(Ginkgo biloba)
With anti-microbial and anti-tubercular actions, G. biloba has been used for centuries for memory enhancement and cognitive function.
The Ginkgo Evaluation of Memory study (NCCAM funded) was a large study with over 3,000 volunteers age 75 and over who took 240 mg of ginkgo daily, and were followed for an average of 6 years. The study found Ginkgo ineffective in slowing cognitive decline and in lowering the overall incidence of AD.
A National Institute on Aging study of more than 200 healthy adults over age 60 also found that ginkgo taken for 6 weeks did not improve memory. Some smaller studies of ginkgo for memory enhancement have had promising results.
Products made from standardized ginkgo leaf extracts appear to be safe when used orally and appropriately. Fresh (raw) ginkgo seeds contain large amounts of ginkgotoxin, which can cause serious adverse reactions, including seizures and death.
- Side effects may include headache, nausea, GI upset, diarrhea, dizziness, or allergic skin reactions.
- May increase bleeding risk (caution pre-surgery or with bleeding disorders)

Grape Seed Extract
Rich in flavonoids, linolic acid, and proanthocyanidins, the extract has been shown to reduce inflammation, high blood pressure, platelet aggregation, and lipid oxidation; as well as reducing the risk of cancer and inhibiting the growth of tumors.  NCCAM is currently studying whether the action of grape seed extract may treat or help prevent AD.  Although some studies indicate positive benefits, more research is needed in this area.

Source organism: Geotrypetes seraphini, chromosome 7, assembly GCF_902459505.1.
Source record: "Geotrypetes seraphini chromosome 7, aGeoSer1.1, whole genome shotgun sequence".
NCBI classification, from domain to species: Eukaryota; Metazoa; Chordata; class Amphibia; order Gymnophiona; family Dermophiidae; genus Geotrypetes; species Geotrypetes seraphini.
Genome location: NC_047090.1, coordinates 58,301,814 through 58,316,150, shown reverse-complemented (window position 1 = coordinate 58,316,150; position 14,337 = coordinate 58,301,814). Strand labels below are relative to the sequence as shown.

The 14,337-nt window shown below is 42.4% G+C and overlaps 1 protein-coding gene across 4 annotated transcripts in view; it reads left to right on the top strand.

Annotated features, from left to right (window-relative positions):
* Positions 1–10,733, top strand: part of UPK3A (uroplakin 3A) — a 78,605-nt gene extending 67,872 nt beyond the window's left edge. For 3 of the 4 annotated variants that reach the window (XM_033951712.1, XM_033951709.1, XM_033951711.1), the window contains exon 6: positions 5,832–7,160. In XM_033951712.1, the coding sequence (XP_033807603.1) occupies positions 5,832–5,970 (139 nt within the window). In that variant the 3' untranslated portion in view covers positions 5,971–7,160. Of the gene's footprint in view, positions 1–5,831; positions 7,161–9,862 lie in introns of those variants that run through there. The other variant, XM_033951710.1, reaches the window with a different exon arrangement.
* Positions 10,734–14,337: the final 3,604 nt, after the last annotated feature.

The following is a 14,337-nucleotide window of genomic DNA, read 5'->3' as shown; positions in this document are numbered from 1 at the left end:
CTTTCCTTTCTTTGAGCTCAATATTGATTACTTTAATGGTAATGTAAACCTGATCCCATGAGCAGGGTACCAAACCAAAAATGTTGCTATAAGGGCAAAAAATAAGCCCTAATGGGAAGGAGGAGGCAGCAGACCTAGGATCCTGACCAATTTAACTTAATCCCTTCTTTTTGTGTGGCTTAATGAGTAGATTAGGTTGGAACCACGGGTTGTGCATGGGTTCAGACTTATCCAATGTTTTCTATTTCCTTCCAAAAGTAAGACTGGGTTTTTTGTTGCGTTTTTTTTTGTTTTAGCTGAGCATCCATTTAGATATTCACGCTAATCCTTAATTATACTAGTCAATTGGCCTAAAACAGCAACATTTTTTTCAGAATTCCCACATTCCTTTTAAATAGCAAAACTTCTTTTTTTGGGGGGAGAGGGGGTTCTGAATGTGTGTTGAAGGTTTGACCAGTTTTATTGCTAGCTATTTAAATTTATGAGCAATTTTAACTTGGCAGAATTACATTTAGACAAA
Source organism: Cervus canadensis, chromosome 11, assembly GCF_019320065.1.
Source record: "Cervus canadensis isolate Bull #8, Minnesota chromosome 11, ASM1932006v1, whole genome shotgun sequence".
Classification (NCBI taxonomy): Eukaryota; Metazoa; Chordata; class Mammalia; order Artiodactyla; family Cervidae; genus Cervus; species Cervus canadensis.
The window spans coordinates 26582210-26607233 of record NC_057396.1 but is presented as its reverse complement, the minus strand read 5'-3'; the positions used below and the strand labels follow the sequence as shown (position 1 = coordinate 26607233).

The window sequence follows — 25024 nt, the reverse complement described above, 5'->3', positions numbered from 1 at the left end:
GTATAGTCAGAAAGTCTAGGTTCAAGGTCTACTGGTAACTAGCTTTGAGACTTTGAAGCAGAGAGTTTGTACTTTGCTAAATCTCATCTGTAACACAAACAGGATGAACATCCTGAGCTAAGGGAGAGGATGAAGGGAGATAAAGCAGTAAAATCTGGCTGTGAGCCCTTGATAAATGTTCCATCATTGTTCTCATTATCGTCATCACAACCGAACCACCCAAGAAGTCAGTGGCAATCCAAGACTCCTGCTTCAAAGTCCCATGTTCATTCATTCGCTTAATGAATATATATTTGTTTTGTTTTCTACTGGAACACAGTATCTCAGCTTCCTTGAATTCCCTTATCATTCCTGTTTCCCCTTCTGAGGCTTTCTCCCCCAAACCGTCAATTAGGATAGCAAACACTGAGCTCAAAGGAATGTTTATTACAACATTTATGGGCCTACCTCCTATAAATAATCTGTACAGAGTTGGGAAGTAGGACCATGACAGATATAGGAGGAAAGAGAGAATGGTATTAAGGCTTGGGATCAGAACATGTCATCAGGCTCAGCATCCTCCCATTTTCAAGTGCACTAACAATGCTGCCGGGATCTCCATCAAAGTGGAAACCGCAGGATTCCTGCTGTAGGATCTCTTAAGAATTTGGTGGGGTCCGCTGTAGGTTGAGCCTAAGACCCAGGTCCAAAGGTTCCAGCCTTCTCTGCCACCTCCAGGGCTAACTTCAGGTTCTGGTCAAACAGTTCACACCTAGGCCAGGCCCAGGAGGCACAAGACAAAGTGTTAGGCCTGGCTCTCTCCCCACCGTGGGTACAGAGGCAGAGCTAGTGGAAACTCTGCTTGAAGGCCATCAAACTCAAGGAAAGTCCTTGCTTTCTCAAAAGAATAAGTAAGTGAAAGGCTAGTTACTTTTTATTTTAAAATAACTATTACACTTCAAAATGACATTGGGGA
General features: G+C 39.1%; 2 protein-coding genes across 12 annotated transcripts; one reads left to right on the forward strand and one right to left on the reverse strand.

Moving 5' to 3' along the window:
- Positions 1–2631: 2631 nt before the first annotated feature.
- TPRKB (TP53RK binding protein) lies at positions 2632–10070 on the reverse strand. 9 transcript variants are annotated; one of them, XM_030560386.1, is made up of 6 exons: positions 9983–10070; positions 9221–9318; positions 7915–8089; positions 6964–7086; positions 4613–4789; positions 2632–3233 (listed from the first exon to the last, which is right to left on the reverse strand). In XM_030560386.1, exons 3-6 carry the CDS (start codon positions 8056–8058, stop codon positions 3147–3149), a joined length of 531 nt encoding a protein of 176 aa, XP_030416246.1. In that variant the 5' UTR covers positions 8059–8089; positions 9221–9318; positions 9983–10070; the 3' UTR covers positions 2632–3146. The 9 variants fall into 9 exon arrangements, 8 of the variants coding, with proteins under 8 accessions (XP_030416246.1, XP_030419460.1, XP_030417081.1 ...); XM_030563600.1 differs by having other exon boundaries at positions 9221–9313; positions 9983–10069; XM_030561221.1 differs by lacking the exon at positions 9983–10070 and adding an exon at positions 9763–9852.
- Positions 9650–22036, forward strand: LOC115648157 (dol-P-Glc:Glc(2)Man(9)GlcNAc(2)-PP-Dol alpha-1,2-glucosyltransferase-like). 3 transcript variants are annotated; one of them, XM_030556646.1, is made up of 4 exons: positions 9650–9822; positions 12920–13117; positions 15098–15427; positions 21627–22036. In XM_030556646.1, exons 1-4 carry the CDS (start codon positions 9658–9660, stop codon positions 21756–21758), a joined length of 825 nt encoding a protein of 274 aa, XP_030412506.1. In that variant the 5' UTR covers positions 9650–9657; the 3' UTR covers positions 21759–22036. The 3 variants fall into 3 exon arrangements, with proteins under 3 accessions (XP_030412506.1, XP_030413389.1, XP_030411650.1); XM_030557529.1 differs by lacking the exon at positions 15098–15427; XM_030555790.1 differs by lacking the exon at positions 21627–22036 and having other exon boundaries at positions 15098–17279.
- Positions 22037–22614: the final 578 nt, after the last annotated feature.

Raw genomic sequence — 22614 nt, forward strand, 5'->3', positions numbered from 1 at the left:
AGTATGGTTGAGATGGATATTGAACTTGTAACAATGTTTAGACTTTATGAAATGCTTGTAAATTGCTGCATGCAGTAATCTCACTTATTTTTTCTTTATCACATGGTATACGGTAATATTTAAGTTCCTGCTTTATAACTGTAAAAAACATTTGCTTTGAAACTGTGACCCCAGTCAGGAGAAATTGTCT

Grape seed extract is water soluble and generally well tolerated when taken orally.
- Side effects may include a dry itchy scalp, dizziness, headache, high blood pressure, hives, indigestion, and nausea.
- Interactions between grape seed extract and other medications and supplements have not been well studied.
When considering supplements for the prevention or slowing the progression of Alzheimer's, it is important to work with a trained physician adept at working in the field of Complementary and Alternative Medicine.  It is also very important to pick a reliable manufacturer/supplier from which the supplements come from.  The supplements should be free of pesticides, organic if possible, and made with only high quality ingredients.  Solubility and absorption are both essential aspects of any supplement.  The manufacturer should obtain all ingredients via responsible and sustainable methods.  When possible, ask for the manufacturer's white paper on the specific supplement and discuss it with the CAM provider.  Most CAM providers will recommend or even prescribe a combination of supplements which will all work synergistically together in order to provide the optimum benefits possible.      

1. Alzheimer’s Disease and CAM: What the Science Says. NCCAM Clinical Digest. Available at Retrieved 10/22/11
2. What is Alzheimer’s Disease. National Institute on Aging. Available at Retrieved 10/22/11.
3. Alzheimer’s Disease and CAM. National Center for Complementary and Alternative Medicine. Available at Retrieved 10/22/11